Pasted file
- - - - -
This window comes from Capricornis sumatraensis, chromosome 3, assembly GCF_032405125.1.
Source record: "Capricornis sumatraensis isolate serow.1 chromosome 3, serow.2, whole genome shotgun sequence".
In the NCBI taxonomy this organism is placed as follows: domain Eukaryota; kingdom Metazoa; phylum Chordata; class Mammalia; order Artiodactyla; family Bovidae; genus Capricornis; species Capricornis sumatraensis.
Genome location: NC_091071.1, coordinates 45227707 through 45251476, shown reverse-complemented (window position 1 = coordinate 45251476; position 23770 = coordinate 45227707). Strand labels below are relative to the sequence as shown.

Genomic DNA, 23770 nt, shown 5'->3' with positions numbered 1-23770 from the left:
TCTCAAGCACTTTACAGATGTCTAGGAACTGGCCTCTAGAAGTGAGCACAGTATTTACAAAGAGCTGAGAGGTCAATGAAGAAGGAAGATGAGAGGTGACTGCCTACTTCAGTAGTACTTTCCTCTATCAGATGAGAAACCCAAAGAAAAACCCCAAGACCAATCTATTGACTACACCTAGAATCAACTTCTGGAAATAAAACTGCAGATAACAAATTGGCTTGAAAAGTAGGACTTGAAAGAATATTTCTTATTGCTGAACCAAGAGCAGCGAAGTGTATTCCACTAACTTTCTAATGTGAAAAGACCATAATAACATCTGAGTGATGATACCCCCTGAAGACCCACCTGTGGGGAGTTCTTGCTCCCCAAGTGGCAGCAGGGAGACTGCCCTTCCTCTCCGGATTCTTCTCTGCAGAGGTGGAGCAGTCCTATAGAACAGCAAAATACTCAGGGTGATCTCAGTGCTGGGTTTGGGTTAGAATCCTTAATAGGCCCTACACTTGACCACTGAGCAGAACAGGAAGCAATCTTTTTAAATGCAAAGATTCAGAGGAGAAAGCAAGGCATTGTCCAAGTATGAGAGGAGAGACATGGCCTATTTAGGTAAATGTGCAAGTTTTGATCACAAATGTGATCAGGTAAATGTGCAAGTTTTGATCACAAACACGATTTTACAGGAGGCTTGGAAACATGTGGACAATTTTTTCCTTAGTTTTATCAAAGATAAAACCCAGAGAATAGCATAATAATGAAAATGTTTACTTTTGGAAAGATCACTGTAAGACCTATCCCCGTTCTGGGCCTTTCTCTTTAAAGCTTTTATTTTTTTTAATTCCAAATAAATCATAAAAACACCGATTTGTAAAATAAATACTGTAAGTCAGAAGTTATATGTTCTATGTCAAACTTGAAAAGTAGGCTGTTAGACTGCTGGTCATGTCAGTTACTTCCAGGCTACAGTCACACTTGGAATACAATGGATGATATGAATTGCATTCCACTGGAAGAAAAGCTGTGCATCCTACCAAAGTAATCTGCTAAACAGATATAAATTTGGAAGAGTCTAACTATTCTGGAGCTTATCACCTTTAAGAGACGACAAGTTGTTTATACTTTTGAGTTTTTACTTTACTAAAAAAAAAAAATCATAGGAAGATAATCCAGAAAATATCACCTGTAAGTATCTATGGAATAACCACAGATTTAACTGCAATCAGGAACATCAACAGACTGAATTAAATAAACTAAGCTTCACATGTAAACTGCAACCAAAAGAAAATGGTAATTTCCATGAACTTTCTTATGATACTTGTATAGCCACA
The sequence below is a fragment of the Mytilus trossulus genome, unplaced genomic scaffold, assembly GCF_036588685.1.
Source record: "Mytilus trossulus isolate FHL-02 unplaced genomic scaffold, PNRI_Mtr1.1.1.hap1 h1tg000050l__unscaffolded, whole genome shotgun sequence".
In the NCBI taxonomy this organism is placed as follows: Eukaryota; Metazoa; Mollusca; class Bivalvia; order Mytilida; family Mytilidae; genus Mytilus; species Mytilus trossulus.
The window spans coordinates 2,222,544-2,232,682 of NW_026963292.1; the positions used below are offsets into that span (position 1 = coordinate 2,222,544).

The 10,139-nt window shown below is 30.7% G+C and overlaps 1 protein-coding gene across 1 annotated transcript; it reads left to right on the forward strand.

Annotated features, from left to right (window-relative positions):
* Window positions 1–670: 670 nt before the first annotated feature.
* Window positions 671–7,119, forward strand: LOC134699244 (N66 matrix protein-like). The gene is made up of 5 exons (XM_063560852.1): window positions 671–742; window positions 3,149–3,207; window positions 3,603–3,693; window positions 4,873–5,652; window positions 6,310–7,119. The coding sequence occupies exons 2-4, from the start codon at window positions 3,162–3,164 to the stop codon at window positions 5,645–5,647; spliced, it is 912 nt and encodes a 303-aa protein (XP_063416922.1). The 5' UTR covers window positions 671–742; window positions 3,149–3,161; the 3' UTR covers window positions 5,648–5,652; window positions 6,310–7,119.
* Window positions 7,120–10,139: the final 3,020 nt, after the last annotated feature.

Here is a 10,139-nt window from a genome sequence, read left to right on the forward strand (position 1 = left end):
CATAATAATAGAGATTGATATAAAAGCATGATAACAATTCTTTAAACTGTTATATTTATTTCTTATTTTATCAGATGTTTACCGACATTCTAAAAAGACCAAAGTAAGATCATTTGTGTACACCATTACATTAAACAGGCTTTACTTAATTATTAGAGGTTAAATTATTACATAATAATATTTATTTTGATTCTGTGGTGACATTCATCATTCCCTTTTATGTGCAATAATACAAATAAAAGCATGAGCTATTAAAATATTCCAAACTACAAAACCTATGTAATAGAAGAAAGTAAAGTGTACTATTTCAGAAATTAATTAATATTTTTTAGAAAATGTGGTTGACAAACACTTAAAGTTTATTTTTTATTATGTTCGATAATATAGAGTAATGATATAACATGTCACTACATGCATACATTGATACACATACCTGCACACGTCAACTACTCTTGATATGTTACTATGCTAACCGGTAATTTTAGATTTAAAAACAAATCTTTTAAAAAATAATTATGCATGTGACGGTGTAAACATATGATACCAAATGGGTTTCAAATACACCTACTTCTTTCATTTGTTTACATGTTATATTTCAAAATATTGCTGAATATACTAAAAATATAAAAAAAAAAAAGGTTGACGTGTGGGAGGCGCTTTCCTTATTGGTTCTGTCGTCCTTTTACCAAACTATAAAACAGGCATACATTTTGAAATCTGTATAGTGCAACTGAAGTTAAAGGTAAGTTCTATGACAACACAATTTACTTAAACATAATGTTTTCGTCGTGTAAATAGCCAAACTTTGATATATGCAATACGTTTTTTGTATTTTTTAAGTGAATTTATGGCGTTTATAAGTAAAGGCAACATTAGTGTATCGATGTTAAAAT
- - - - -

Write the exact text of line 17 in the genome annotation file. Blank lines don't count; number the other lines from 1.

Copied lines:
CATAATAATAGAGATTGATATAAAAGCATGATAACAATTCTTTAAACTGTTATATTTATTTCTTATTTTATCAGATGTTTACCGACATTCTAAAAAGACCAAAGTAAGATCATTTGTGTACACCATTACATTAAACAGGCTTTACTTAATTATTAGAGGTTAAATTATTACATAATAATATTTATTTTGATTCTGTGGTGACATTCATCATTCCCTTTTATGTGCAATAATACAAATAAAAGCATGAGCTATTAAAATATTCCAAACTACAAAACCTATGTAATAGAAGAAAGTAAAGTGTACTATTTCAGAAATTAATTAATATTTTTTAGAAAATGTGGTTGACAAACACTTAAAGTTTATTTTTTATTATGTTCGATAATATAGAGTAATGATATAACATGTCACTACATGCATACATTGATACACATACCTGCACACGTCAACTACTCTTGATATGTTACTATGCTAACCGGTAATTTTAGATTTAAAAACAAATCTTTTAAAAAATAATTATGCATGTGACGGTGTAAACATATGATACCAAATGGGTTTCAAATACACCTACTTCTTTCATTTGTTTACATGTTATATTTCAAAATATTGCTGAATATACTAAAAATATAAAAAAAAAAAAGGTTGACGTGTGGGAGGCGCTTTCCTTATTGGTTCTGTCGTCCTTTTACCAAACTATAAAACAGGCATACATTTTGAAATCTGTATAGTGCAACTGAAGTTAAAGGTAAGTTCTATGACAACACAATTTACTTAAACATAATGTTTTCGTCGTGTAAATAGCCAAACTTTGATATATGCAATACGTTTTTTGTATTTTTTAAGTGAATTTATGGCGTTTATAAGTAAAGGCAACATTAGTGTATCGATGTTAAAAT